Thomas Arnold, David Ling and Andy Naranjo highlight new research on listed real estate
In a world of uncertainty, institutional investors are always trying to anticipate what investments will generate superior returns for a desired level of risk. In recent years, commercial real estate has generated strong risk-adjusted returns. According to Preqin, an alternatives reporting firm, more than 7,600 institutions had real estate allocations within their portfolios in 2020.
Among the ways of accessing real estate, the closed-ended private-equity real estate fund has proven popular. Since these types of funds typically employ more leverage and are less liquid than real estate investment trusts, many investors perceive that closed-ended private-equity real estate funds will offer additional returns relative to REITs.
This orientation towards weighting private-equity real estate may be causing investors to under-estimate many of the advantages of investing in REITs which have demonstrated strong risk-adjusted performance over our period of study.
In recent research, Private Equity Real Estate Fund Performance: A Comparison to Listed REITs and Open-end Core Funds, we compare the performance of private equity real estate funds to listed REITs. Our findings may prompt investors to take a fresh look at their real estate allocation strategy.
In contrast to prior research on the topic comparing uninvestable private real estate benchmarks to REIT or other public market (and investible) benchmarks, our research uses a stylised ‘horse race’ approach comparing the performance of individual closed-ended private-equity real estate funds to the performance each fund’s investors would have realised had they invested in an index of equity REITs over the same investment horizon.
Our study is based on 375 comparisons between closed-ended private-equity real estate funds that invest primarily in the US and the FTSE/Nareit US index over various time periods between 2000 and 2014. Our exclusion of post-2014 funds (as well as funds based on other appropriate criteria) was used to minimise the risk of including funds whose performance was not final and still based on manager interim reporting.
Our initial comparison resulted in a distribution where the REIT index outperformed 53% of the closed-ended private-equity real estate funds by an average of 165bps. We then considered the fact that the private real estate funds typically: employ more leverage than the equity REITs; are less liquid than equity REITs; and impose an opportunity cost on investors not present in the public markets because the timing of their capital calls is uncertain, which requires fund investors to maintain liquidity to meet these uncertain capital calls.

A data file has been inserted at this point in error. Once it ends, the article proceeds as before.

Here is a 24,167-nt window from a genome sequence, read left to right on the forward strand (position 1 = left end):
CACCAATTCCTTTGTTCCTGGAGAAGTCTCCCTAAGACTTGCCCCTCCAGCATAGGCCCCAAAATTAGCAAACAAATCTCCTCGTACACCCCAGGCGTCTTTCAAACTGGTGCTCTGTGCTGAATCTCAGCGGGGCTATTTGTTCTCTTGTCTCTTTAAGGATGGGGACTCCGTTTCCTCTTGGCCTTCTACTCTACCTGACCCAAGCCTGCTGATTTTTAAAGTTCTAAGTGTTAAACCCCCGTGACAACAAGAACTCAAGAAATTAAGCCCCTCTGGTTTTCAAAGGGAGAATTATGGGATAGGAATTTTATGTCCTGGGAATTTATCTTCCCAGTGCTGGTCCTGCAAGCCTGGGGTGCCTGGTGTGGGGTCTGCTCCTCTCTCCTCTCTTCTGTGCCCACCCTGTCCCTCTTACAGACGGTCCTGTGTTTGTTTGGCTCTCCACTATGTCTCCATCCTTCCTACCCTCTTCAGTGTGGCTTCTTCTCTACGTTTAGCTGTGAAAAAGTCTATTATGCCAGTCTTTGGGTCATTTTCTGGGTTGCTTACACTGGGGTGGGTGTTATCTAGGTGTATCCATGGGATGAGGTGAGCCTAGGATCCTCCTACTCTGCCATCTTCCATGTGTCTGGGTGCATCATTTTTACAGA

The additional return required for incremental leverage, the cost of illiquidity and the opportunity cost of maintaining dry powder for future capital calls varies over time and across investor class, even among similar types of investors.
However, we incorporated what we believe to be a conservative internal rate of return estimate for each: +100bps for additional leverage, +200bps for illiquidity, and +125bps for the opportunity cost of maintaining dry powder and the uncertainty of investment timing.
With this 425bps IRR risk-adjustment, only 32% of the funds outperformed the REIT index. The average REIT IRR outperformance was 590bps (165bps plus the 425bps for including the three additional risk premia). We find very similar results when comparing closed-ended private-equity real estate funds with significant investments in non-US properties to a global REIT index that excludes US REITs.
These findings suggest that investors may benefit from re-evaluating the relative weighting of their real estate allocations. There is a case to be made for using REITs to gain general market or sector-specific exposures and private real estate funds more tactically to gain exposures not otherwise obtainable through the public markets.
Thomas Arnold is the former global head of real estate of the Abu Dhabi Investment Authority, senior adviser to McKinsey & Company; David C Ling is the McGurn Professor of Real Estate and Andy Naranjo is the John B Hall Professor in the Eugene F Brigham Finance, Insurance & Real Estate Department, Warrington College of Business, University of Florida.
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